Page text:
Warmer water temperatures are associated with the rainy period. Gómez (1983) reported that temperature variations in La Restinga Lagoon are more stable (around 2°C) than in offshore areas and that the warmest period is between June and November. During the warm period chlorophyll a levels are highest and much of the primary production is exported to adjacent coastal zones (Gómez 1983). Increased production of phytoplankton during the warmer months has also been reported for other lagoons in the region (Ferraz-Reyes et al. 1987). We observed similar seasonal temperature pattern (Fig. 8) and we believe that this period offers the best food supply for juveniles according to the results of these previous studies. It would appear that the timing of the spawning period of M. curema has been selected so that peak recruitment of juveniles occurs in the pre-rainy period (April-May). This allows the juveniles to take full advantage of the rainy season in the lagoons when food and temperature conditions are most favorable.

The evident variability in food and temperature conditions are likely to affect the growth of juveniles (Suthers et al. 1989, Jenkins et al. 1991, Jordan 1994). When food is abundant, an increase in temperature will lead to maximal growth, up until the optimum temperature for growth is exceeded (Jobling 1994). The increased growth of the low density cohort C (Fig. 5) during the “warm period” (Gómez 1983) suggests that trophic conditions are critical for growth. Accelerated growth is likely advantageous in that it should increase the ability of fish to escape predators and thus attain sexual maturity.

During the period when the juveniles have exponential growth, they form schools and are benthic feeders. These schools are abundant in mangrove lagoons in the Caribbean region and are a major food source for higher trophic levels (Yañez-Arancibia 1976). At 190-230 mm in size, mullet begin to leave the lagoons. The maximal size in the lagoons (Fig. 4) indicates the size at which they migrate to offshore areas for reproduction. At this size more energy is channeled into the gonads and the logistic growth phase begins. This size corresponds to the minimal size in commercial captures taken offshore from La Restinga Lagoon. It is thus the recruitment size for the commercial fishery. The importance of mangrove nursery areas on the Venezuelan coast for commercial fish clearly indicates the need to protect and conserve these ecosystems.


This work is part of a a Ph.D. thesis submitted to Laval University financed by a Fundayacucho Program of Scholarships. We thank the technical and analytical assistance of the zooplankton staff of IOV-UDO: Domingo Figueroa, Rafael Briceño, Thays Allen and Santiago Méndez. We thank Caroline Berger for her work in field survey, figures and otoliths processing aside Julie Paquet. Mr. Martin Llano, of the Metereological Station of Fundacion La Salle, kindly supplied the environmental data. The support and advice of John Himmelman, John Bonardelli and Cesar Lodeiros, were very helpful. The research was funded by GIROQ (Dep. Biologie, Universite Laval) and Consejo de Investigacion-Universidad de Oriente, proyecto LISA-92 (CI-5-019-00554/92).


Alvarez-Lajonchere, L. 1982. The fecundity of mullet (Pisces, Mugilidae) from Cuban waters. J. Fish Biol. 21: 607-613.         [ Links ]

Alves de Araujo, R., S. Ramanathan & N. Tiruvenkatachary. 1980. Prospects of brackish-water fish culture (Mugilidae) in the state Rio Grande do Norte, Brasil. Cienc. Cult. Com. 32: 1510-1513.         [ Links ]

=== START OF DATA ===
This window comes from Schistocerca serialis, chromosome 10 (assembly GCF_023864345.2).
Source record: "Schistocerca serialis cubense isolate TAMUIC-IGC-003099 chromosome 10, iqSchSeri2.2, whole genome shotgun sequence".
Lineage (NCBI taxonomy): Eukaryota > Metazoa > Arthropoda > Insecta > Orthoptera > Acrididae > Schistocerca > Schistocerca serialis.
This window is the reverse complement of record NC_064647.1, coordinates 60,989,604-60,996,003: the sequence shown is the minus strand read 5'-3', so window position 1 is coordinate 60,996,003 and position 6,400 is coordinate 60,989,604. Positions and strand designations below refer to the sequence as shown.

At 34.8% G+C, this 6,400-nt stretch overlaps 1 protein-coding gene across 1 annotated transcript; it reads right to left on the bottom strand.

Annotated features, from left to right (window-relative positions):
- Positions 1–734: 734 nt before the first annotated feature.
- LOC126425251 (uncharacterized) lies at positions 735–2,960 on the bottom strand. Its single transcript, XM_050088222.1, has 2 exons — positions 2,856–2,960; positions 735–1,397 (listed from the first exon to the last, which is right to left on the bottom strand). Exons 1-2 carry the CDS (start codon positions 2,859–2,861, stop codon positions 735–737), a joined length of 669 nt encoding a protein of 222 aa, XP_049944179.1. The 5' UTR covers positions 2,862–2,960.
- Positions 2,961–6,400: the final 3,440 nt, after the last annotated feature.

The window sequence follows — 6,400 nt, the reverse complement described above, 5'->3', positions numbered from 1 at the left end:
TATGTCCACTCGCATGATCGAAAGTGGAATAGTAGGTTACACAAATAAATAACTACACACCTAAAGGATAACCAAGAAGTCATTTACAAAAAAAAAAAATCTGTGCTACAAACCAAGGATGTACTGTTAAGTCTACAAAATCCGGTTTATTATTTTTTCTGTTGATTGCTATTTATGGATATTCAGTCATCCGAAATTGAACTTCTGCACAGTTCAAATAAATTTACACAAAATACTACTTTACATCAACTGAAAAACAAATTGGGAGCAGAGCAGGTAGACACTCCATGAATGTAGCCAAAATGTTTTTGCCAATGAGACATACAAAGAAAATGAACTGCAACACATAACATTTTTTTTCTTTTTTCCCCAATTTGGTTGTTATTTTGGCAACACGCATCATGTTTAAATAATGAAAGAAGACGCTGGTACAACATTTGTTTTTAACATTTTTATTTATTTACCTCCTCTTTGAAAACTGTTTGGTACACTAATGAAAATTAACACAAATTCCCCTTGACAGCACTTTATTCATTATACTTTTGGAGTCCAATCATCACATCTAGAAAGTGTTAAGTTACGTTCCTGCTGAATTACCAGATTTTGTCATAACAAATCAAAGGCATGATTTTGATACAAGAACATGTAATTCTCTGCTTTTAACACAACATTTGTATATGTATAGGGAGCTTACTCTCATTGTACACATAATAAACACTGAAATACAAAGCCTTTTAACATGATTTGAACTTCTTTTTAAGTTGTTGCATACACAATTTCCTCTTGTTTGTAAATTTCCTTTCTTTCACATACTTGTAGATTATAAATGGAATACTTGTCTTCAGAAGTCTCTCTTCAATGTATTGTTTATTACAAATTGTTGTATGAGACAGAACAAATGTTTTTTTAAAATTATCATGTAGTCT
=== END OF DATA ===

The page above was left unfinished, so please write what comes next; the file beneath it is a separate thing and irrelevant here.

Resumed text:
Anderson, W. W. 1957. Early development, spawning, growth and occurrence of the Silver Mullet (Mugil curema) along the south Atlantic Coast of the United States. US Nat. Mar. Fish. Serv. Fish. Bull. 57: 415-425.         [ Links ]

Angell, Ch. 1973. Algunos aspectos de la biología de la lisa, Mugil curema Valenciennes, en aguas hipersalinas del nororiente de Venezuela. Mems. Soc La Salle Cienc. Nat. 51: 223-238.         [ Links ]

Balon, E. K. 1984. Reflections on some decisive events in the early life of fishes. Trans. Am. Fish. Soc. 113: 178-185.         [ Links ]

Bashirullah, A.K.M. 1990. Reproductive biology of Spanish Makerel Somberomorus brasiliensis Collette, Russo & Zavala-Camin 1978 (Pisces: Scombridae) in Eastern Venezuela. Bol. Inst. Oceanogr., Univ. Oriente 29: 91-96.         [ Links ]

Blaber, S.J.M. 1987. Factor influencing recruitment and survival of mugilids in estuaries and coastal waters of Southeastern Africa. pp. 57-66. In: M. Dadswell, R. Klauda, C. Saunders, R. Rulifson and J. Cooper (eds.). Common strategies of anadromous and catadromus fishes. Proceedings of a International Symposium. Boston. Massachusetts, USA. March 9-13, 1986.         [ Links ]

Bustamante, G. & Y. Enomoto. 1981. Cultivo experimental de Lisas (Mugil curema, M. liza y M. trichodon) en estanques. Inf. Cienc. Tec. Inst. Oceanol., Acad. Cienc., Cuba. 158: 1-23.         [ Links ]

Caddy, J. F. & D. Sharp. 1986. An ecological framework for marine fishery investigation. FAO Fish. Tech. Pap. 182: 1-152.         [ Links ]

Caldwell, D. K. & W. W. Anderson. 1959. Offshore occurrence of larval silver mullet, Mugil curema, in the western Gulf of Mexico. Copeia 1959: 252.         [ Links ]

Campana, S. E. & C. M. Jones. 1992. Analysis of otolith microstructure data. pp. 73-100. In: Otolith microstructure examination and analysis. D.K. Stevenson & S.E. Campana (eds.). Can. Spec. Publ. Fish. Aquat. Sci. 117: 1-126.         [ Links ]

Campana, S. E. & J. D. Nielsen. 1985. Microstructure of fish otoliths. Can. J. Fish. Aquat. Sci. 42: 1014-1032.         [ Links ]

Ciurcina, P. & K. S. Chung. 1983. Efectos de la temperatura ambiental y la temperatura de aclimatación sobre la tolerancia térmica en ejemplares juveniles de lisa Mugil curema., Bol. Inst. Oceanogr., Univ. Oriente 22: 35-42.         [ Links ]